2. Data Sets
 The CALIPSO satellite was launched in 2006 and is part of NASA's A-train satellite constellation [Winker et al., 2007]. On board CALIPSO is the nadir-viewing lidar Cloud-Aerosol Lidar with Orthogonal Polarization (CALIOP), which provides curtains of backscatter ratio from the surface to 40 km, except when blocked by very thick tropospheric cloud. CALIOP is ideally suited for the observation of PSCs because of its ability to observe these clouds irrespective of tropospheric weather conditions which often hamper ground-based measurements. We only consider CALIOP night passes as these have a higher signal-to-noise ratio, which allows detection of fainter PSCs. All results presented here use the v2.01 CALIOP Level 1B Profile data products. A PSC detection algorithm for CALIOP was developed by Pitts et al.  before being extended by Pitts et al.  in order to improve detection of tenuous PSCs, mainly of the NAT variety. This algorithm also discriminates the PSCs into four composition classes and is used in the present work. The full details of the algorithm are given by Pitts et al. , but we summarize the key steps below.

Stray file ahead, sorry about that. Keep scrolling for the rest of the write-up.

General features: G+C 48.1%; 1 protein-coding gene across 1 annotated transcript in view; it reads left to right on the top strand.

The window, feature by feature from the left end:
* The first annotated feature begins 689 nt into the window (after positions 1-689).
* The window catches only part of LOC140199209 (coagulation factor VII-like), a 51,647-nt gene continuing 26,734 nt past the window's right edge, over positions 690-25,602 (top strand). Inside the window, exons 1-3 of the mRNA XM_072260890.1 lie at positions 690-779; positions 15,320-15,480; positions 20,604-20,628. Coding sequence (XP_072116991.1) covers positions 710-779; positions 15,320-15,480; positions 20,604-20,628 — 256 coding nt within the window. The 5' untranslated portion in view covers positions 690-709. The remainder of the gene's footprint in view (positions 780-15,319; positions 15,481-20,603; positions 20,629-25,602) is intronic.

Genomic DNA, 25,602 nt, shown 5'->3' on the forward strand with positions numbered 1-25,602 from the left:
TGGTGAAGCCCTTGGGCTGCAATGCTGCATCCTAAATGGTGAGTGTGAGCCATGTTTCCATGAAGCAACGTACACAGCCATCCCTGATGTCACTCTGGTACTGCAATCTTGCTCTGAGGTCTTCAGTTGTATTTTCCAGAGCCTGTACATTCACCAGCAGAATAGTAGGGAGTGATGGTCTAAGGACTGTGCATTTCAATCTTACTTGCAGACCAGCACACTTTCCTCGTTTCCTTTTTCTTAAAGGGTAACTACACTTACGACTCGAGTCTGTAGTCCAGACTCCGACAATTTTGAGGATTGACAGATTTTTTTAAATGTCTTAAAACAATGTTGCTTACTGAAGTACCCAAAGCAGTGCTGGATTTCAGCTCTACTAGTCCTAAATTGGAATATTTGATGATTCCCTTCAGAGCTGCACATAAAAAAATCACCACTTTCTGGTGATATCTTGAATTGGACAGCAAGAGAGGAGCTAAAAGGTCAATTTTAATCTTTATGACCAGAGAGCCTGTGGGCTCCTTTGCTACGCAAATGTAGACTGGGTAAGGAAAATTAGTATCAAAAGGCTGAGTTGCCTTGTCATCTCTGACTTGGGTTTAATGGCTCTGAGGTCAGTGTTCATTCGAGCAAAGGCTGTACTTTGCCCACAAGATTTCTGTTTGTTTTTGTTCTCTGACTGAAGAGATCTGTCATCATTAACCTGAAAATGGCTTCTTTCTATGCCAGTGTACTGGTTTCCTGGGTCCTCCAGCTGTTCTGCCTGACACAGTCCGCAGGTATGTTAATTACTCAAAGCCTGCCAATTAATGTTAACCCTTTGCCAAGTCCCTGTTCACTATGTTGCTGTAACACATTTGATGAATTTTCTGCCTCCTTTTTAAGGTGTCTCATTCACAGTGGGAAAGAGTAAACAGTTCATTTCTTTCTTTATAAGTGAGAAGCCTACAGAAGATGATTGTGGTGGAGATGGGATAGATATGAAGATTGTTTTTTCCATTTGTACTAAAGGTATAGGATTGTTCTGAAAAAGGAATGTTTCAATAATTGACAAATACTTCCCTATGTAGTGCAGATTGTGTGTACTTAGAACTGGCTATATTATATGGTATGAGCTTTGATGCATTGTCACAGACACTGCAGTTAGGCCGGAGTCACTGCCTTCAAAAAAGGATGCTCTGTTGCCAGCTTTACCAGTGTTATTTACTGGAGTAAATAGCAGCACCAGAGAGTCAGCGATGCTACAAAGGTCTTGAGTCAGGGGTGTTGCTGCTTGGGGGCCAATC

The 532 nm scattering ratio R532 and the 532 nm perpendicular backscattering coefficient βperp are used to identify statistical outliers in the background stratospheric aerosol population as follows. First, the data are interpolated to 180 m vertical resolution. In order to extract all PSCs, four passes are made through the data at increasingly coarse spatial resolutions of 5, 15, 45 and 135 km. At each horizontal resolution, profiles of R532 and βperp are constructed, cloud detection thresholds applied, PSC occurrences flagged, and these data removed from subsequent processing and calculation of cloud thresholds at coarser resolution. The coarser horizontal resolutions are necessary to extract tenuous NAT and NAT-like clouds from the R532 and βperp. Finally, all of the PSC-flagged data are collated at the end of the four passes. PSC detection thresholds are determined in 100 K thick potential temperature bands from 400 K to 700 K (overlapping by 50 K), with the background aerosol population characterized by the distribution above T = 200 K to avoid PSC contamination. Small amounts of PSCs occur below 400 K, however, we restrict the minimum isentrope of this PSC analysis to 400 K for several reasons: the 400 K surface remains above the lowermost stratosphere [Holton et al., 1995]; 400 K is high enough to discount any effects from cirrus clouds; and the volume of PSC below this isentrope is comparatively small. We note that an analysis incorporating data as low as 350 K revealed similar PSC distributions to those detailed below (not shown). A spatial coherence test is then applied to minimize false positives. This removes essentially all false positives associated with noise spikes which are spatially isolated, while retaining cloud features (which extend vertically and horizontally over much larger scales) and also retaining cloud elements at cloud boundaries [Pitts et al., 2009].